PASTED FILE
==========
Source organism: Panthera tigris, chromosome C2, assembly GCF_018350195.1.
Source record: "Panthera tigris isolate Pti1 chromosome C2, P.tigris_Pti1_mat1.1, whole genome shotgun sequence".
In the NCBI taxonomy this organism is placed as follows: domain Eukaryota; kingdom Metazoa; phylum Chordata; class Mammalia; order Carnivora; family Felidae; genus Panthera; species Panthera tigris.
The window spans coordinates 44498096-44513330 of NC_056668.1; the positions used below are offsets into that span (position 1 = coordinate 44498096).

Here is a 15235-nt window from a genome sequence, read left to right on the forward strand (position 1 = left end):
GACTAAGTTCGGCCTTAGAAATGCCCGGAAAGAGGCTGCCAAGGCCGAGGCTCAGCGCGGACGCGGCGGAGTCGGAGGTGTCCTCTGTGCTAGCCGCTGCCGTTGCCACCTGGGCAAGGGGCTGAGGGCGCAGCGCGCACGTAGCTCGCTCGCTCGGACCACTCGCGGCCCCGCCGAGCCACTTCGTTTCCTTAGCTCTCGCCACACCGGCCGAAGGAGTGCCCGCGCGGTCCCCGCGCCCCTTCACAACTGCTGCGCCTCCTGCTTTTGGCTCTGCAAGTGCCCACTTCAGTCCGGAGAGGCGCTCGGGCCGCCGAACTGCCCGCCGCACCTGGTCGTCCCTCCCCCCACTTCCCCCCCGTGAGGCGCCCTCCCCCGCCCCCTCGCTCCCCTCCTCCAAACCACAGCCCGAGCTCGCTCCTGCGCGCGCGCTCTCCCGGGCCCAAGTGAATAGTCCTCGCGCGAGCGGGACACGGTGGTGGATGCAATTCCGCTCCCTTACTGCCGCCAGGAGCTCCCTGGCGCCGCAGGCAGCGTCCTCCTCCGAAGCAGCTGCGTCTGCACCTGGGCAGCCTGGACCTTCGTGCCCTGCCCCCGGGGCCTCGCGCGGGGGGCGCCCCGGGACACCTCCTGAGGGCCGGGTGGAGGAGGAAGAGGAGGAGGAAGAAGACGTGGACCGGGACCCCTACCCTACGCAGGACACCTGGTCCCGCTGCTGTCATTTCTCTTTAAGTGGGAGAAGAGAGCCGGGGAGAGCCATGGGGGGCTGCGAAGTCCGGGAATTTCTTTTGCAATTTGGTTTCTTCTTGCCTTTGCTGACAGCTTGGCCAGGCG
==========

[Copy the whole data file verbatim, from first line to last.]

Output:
Source organism: Panthera tigris, chromosome C2, assembly GCF_018350195.1.
Source record: "Panthera tigris isolate Pti1 chromosome C2, P.tigris_Pti1_mat1.1, whole genome shotgun sequence".
In the NCBI taxonomy this organism is placed as follows: domain Eukaryota; kingdom Metazoa; phylum Chordata; class Mammalia; order Carnivora; family Felidae; genus Panthera; species Panthera tigris.
The window spans coordinates 44498096-44513330 of NC_056668.1; the positions used below are offsets into that span (position 1 = coordinate 44498096).

Here is a 15235-nt window from a genome sequence, read left to right on the forward strand (position 1 = left end):
GACTAAGTTCGGCCTTAGAAATGCCCGGAAAGAGGCTGCCAAGGCCGAGGCTCAGCGCGGACGCGGCGGAGTCGGAGGTGTCCTCTGTGCTAGCCGCTGCCGTTGCCACCTGGGCAAGGGGCTGAGGGCGCAGCGCGCACGTAGCTCGCTCGCTCGGACCACTCGCGGCCCCGCCGAGCCACTTCGTTTCCTTAGCTCTCGCCACACCGGCCGAAGGAGTGCCCGCGCGGTCCCCGCGCCCCTTCACAACTGCTGCGCCTCCTGCTTTTGGCTCTGCAAGTGCCCACTTCAGTCCGGAGAGGCGCTCGGGCCGCCGAACTGCCCGCCGCACCTGGTCGTCCCTCCCCCCACTTCCCCCCCGTGAGGCGCCCTCCCCCGCCCCCTCGCTCCCCTCCTCCAAACCACAGCCCGAGCTCGCTCCTGCGCGCGCGCTCTCCCGGGCCCAAGTGAATAGTCCTCGCGCGAGCGGGACACGGTGGTGGATGCAATTCCGCTCCCTTACTGCCGCCAGGAGCTCCCTGGCGCCGCAGGCAGCGTCCTCCTCCGAAGCAGCTGCGTCTGCACCTGGGCAGCCTGGACCTTCGTGCCCTGCCCCCGGGGCCTCGCGCGGGGGGCGCCCCGGGACACCTCCTGAGGGCCGGGTGGAGGAGGAAGAGGAGGAGGAAGAAGACGTGGACCGGGACCCCTACCCTACGCAGGACACCTGGTCCCGCTGCTGTCATTTCTCTTTAAGTGGGAGAAGAGAGCCGGGGAGAGCCATGGGGGGCTGCGAAGTCCGGGAATTTCTTTTGCAATTTGGTTTCTTCTTGCCTTTGCTGACAGCTTGGCCAGGCG